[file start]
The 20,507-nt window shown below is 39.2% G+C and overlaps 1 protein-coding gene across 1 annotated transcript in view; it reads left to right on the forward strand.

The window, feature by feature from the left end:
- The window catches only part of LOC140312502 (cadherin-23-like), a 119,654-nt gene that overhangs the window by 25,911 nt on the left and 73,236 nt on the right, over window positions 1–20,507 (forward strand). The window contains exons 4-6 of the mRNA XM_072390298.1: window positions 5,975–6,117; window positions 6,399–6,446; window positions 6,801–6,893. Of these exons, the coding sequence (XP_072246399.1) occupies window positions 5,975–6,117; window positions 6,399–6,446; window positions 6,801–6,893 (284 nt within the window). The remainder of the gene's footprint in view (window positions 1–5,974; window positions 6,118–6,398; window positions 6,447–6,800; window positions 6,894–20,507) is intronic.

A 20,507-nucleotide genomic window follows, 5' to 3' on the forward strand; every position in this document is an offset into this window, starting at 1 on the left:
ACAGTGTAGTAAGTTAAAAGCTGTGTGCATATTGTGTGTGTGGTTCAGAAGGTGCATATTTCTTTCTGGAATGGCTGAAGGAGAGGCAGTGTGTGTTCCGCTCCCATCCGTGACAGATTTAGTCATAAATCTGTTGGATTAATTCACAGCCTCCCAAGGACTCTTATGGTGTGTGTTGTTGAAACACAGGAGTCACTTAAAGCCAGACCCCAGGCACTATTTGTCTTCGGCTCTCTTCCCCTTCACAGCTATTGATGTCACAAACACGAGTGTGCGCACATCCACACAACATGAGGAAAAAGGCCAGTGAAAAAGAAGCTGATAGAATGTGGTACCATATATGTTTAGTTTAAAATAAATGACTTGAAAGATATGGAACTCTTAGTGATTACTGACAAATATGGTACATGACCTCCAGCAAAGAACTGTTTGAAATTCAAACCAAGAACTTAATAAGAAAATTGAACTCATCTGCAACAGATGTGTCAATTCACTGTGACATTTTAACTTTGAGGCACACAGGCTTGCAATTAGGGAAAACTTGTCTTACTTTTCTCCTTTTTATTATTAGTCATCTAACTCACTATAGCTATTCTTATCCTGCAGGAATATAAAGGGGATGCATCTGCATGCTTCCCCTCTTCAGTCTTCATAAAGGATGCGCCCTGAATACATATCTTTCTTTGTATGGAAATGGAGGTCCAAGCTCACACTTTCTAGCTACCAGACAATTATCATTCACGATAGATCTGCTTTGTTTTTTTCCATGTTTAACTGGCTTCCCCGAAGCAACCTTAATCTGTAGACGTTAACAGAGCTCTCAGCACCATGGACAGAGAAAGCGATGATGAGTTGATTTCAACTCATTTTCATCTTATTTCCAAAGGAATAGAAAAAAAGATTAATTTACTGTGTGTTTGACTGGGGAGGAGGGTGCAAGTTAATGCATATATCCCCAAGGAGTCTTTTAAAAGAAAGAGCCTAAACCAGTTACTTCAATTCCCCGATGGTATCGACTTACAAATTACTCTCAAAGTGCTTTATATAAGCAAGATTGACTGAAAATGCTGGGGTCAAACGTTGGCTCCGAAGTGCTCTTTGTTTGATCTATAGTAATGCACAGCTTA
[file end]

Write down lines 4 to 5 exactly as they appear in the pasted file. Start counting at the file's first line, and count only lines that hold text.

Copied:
A 20,507-nucleotide genomic window follows, 5' to 3' on the forward strand; every position in this document is an offset into this window, starting at 1 on the left:
ACAGTGTAGTAAGTTAAAAGCTGTGTGCATATTGTGTGTGTGGTTCAGAAGGTGCATATTTCTTTCTGGAATGGCTGAAGGAGAGGCAGTGTGTGTTCCGCTCCCATCCGTGACAGATTTAGTCATAAATCTGTTGGATTAATTCACAGCCTCCCAAGGACTCTTATGGTGTGTGTTGTTGAAACACAGGAGTCACTTAAAGCCAGACCCCAGGCACTATTTGTCTTCGGCTCTCTTCCCCTTCACAGCTATTGATGTCACAAACACGAGTGTGCGCACATCCACACAACATGAGGAAAAAGGCCAGTGAAAAAGAAGCTGATAGAATGTGGTACCATATATGTTTAGTTTAAAATAAATGACTTGAAAGATATGGAACTCTTAGTGATTACTGACAAATATGGTACATGACCTCCAGCAAAGAACTGTTTGAAATTCAAACCAAGAACTTAATAAGAAAATTGAACTCATCTGCAACAGATGTGTCAATTCACTGTGACATTTTAACTTTGAGGCACACAGGCTTGCAATTAGGGAAAACTTGTCTTACTTTTCTCCTTTTTATTATTAGTCATCTAACTCACTATAGCTATTCTTATCCTGCAGGAATATAAAGGGGATGCATCTGCATGCTTCCCCTCTTCAGTCTTCATAAAGGATGCGCCCTGAATACATATCTTTCTTTGTATGGAAATGGAGGTCCAAGCTCACACTTTCTAGCTACCAGACAATTATCATTCACGATAGATCTGCTTTGTTTTTTTCCATGTTTAACTGGCTTCCCCGAAGCAACCTTAATCTGTAGACGTTAACAGAGCTCTCAGCACCATGGACAGAGAAAGCGATGATGAGTTGATTTCAACTCATTTTCATCTTATTTCCAAAGGAATAGAAAAAAAGATTAATTTACTGTGTGTTTGACTGGGGAGGAGGGTGCAAGTTAATGCATATATCCCCAAGGAGTCTTTTAAAAGAAAGAGCCTAAACCAGTTACTTCAATTCCCCGATGGTATCGACTTACAAATTACTCTCAAAGTGCTTTATATAAGCAAGATTGACTGAAAATGCTGGGGTCAAACGTTGGCTCCGAAGTGCTCTTTGTTTGATCTATAGTAATGCACAGCTTA